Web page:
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park avenue armory

Parreno's Marquees

I've been advised that Parreno's marquee pieces deserve further discussion. They are, certainly, the dominant visual element of the H{N)Y P N(Y}OSIS installation at the Park Avenue Armory, marking the outline of Danny the Street and providing much of the illumination in the Drill Hall. The films and musical interludes might alternate, turning on and off in random sequence, but the marquees abide like sentinels or referees, providing strict framing of the playing field, defining the rules of the game.

Reflections on H{N)Y P N(Y}OSIS, Philippe Parreno's installation at the Park Avenue Armory, June 10, 2015

When the circus comes to town, we are accustomed to a certain hierarchy of presentation. First there is the sideshow, often an allee lined with various attractions that are transitory and ephemeral: small, spicy, tender morsels that serve to whet our appetite for the main course, where the real business of the circus -- marching elephants, dancing bears, lion tamers, jugglers, tightrope walkers, aerial acts, the flying trapeze and such -- gets done under the Big Top.

Tom Sachs, Space Program: Mars, Park Avenue Armory, May 16 - June 17, 2012

Tom Sachs
Space Program: Mars

Park Avenue Armory
66th Street and Park Avenue
produced by the Armory and Creative Time
May 16 - June 17, 2012

May 16, 2012.

It must be a daunting task for any artist to consider placing a body of work into a huge, cavernous void such as the Park Avenue Armory. How to fill the 55,000 square foot Drill Hall, with its high vaulted ceilings and acres of plank floor, in addition to the ornate, memorabilia filled, wood paneled corridors and regimental meeting rooms, and not have your work overwhelmed by the vastness? How to signify amid the hangings, accoutrements and sheer volume of another age?

The AIPAD PHOTOGRAPHY SHOW, NEW YORK, March 17 - 20, Park Avenue Armory, Gala Preview on Wednesday, March 16, 2011

The AIPAD Photography Show New York will be presented by the Association of International Photography Art Dealers (AIPAD) from March 17 through 20, 2011. More than 75 of the world’s leading fine art photography galleries will present work including contemporary, modern, and 19th century photographs, as well as photo-based art, video, and new media, at the Park Avenue Armory in New York City.

The 31st edition of The AIPAD Photography Show New York will open with a Gala Preview on March 16 to benefit the John Szarkowski Fund, an endowment for photography acquisitions at The Museum of Modern Art in New York City. Ticket information is as follows:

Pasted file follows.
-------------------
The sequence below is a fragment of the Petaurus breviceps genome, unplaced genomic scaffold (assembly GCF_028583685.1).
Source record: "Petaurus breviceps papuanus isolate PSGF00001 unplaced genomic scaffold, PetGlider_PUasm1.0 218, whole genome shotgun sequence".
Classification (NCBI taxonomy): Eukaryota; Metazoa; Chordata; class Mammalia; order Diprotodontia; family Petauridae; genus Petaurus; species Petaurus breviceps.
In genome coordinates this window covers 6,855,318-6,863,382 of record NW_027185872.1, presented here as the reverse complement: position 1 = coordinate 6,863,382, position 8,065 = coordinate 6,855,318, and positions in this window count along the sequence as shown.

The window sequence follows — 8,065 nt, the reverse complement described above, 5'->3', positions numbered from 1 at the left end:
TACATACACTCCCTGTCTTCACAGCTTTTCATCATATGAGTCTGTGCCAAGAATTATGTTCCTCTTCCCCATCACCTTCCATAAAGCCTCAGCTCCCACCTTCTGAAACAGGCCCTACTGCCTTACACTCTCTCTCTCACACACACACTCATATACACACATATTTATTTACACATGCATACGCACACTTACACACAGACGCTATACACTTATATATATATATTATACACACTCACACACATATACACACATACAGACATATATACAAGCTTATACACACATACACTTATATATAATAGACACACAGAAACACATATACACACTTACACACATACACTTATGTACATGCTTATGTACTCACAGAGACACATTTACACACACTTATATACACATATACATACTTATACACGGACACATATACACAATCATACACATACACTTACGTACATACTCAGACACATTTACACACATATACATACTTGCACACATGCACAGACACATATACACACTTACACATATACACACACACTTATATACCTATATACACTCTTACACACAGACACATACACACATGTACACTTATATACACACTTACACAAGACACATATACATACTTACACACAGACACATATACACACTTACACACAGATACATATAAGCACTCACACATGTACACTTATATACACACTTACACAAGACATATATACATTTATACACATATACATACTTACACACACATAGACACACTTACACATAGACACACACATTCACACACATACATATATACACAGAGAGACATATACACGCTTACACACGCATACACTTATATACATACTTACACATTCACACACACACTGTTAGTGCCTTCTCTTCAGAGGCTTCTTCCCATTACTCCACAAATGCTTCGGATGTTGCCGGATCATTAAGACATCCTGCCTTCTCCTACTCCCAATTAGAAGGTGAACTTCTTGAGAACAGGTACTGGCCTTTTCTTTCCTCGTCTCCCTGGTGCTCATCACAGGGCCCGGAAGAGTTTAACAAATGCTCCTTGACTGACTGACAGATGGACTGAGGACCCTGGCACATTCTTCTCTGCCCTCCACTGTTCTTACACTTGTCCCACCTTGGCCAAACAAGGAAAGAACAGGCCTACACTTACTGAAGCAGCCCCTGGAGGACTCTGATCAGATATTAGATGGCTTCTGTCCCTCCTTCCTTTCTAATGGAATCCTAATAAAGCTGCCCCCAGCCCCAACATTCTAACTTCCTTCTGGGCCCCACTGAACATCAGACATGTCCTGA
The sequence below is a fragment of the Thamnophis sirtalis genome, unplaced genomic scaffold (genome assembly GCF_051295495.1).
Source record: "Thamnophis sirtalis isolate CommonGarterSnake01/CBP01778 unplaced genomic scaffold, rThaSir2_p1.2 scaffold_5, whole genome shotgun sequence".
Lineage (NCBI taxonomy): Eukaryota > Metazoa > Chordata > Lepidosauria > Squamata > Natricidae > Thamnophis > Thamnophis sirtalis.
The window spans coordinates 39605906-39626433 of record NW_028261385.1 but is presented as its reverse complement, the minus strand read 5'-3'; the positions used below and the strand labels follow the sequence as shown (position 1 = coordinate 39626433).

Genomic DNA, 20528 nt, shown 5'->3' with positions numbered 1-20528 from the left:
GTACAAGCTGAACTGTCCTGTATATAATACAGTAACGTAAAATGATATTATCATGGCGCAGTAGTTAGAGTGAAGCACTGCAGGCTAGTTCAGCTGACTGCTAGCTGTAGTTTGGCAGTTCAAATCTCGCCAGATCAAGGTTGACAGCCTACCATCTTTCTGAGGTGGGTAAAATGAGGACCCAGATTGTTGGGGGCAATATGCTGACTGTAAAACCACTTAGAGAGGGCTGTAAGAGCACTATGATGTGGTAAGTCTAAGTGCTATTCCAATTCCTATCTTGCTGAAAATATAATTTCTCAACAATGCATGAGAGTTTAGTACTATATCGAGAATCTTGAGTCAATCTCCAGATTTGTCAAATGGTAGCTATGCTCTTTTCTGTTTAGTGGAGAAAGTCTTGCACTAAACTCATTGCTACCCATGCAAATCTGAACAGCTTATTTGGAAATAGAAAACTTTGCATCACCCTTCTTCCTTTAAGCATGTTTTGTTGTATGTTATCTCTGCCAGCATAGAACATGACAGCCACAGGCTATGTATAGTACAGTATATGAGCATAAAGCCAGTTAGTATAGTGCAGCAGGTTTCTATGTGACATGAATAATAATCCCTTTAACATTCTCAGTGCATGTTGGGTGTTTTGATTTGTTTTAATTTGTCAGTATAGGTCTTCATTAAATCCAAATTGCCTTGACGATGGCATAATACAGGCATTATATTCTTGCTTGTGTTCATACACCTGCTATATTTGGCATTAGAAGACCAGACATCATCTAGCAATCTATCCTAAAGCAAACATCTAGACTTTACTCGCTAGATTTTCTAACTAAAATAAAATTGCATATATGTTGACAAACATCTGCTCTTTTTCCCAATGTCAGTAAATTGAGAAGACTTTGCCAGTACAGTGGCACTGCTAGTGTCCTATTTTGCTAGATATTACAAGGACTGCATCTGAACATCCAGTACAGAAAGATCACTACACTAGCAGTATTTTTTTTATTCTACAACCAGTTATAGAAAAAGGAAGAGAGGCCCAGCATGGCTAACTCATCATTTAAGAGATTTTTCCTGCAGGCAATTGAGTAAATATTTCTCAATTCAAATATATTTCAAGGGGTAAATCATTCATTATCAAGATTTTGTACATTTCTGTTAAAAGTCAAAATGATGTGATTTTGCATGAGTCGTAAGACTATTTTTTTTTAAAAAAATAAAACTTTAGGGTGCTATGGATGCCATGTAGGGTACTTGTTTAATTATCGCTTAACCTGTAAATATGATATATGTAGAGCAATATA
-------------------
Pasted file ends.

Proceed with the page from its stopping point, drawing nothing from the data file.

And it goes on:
Benefactor 5:00 p.m. to 9:00 p.m. ($5,000 4 tickets)

Patron 5:00 p.m. to 9:00 p.m. ($750, 1 ticket)

Sponsor 6:00 p.m. to 9:00 p.m. ($250, 1 ticket)

Friend 7:30 p.m. to 9:00 p.m. ($100, 1 ticket)

For more information or to purchase tickets, please contact The Museum of Modern Art,, 212/708-9680 or

The Importance of Being Ernesto

Ernesto Neto
Seventh Regiment Armory
Park Avenue and 66th Street, New York
May 13 - June 14, 2009

May 14, 2009.

In Brasil, to call someone or something "ginga" (pronounced ZHEEN-ga)

is to offer a high compliment. Ginga connotes an intuitive, mystical quality of movement and attitude that Brasilians like to think is uniquely theirs, permeating the way they walk, talk and dance, part of everything they do. It is a synthesis of mind and body, a state of corporeal grace informed by intelligence, creativity and rhythm. Most frequently applied to the "beautiful game" evinced by the star players of Brasilian fútbol, ginga is also evident in the Escolas de Samba, and in the other athletes, musicians, actors and artists who are the pride of Brasil.

When Ronaldo fakes out a defender with his splendid footwork and executes a somersault kick into the net, this is ginga. When Caetano Veloso sings and plays guitar on "O leãozinho", this is ginga. And now, Ernesto Neto, a true Carioca, an artist who lives, works and takes inspiration from his hometown of Rio de Janeiro, has successfully exported ginga to New York for his month long playground and sculptural installation in the huge Drill Hall of the Seventh Regiment Armory on Park Avenue.

On Creative Time's Democracy In America at the Armory

There are socially conscious nonprofits which feed the hungry, house the homeless, work with runaway or HIV-positive youth, engage in natural disaster relief. And there are arts/cultural nonprofits, generally sharing a left-liberal orientation. The two should be sympathetic and cooperative. Artists, for example, are often moved to donate work to auctions that benefit socially or politically active causes. But as the economy shrinks, there will necessarily be increased competition for fewer dollars, and organizations dealing with subsistence and survival will likely be favored over artistic endeavors. This could endanger the natural affinity between good causes and good art.

“The Embrace of Locality”... Whitney Biennial 2008

Were the Whitney Biennial an entry on the police blotter of art history, of the Who, What, When, Why, “Just the Facts, Ma’am” variety, then this short text concerns its Where. Unlike other New York museums, which have recently, for better or worse, completed dramatic new building projects (MoMA’s Tanaguchi temple and the New Museum’s grey ghost on the Bowery) or made major efforts in franchising their brand overseas (look no further than the Mc Guggenheims) the Whitney has generally been stymied in its expansion plans.

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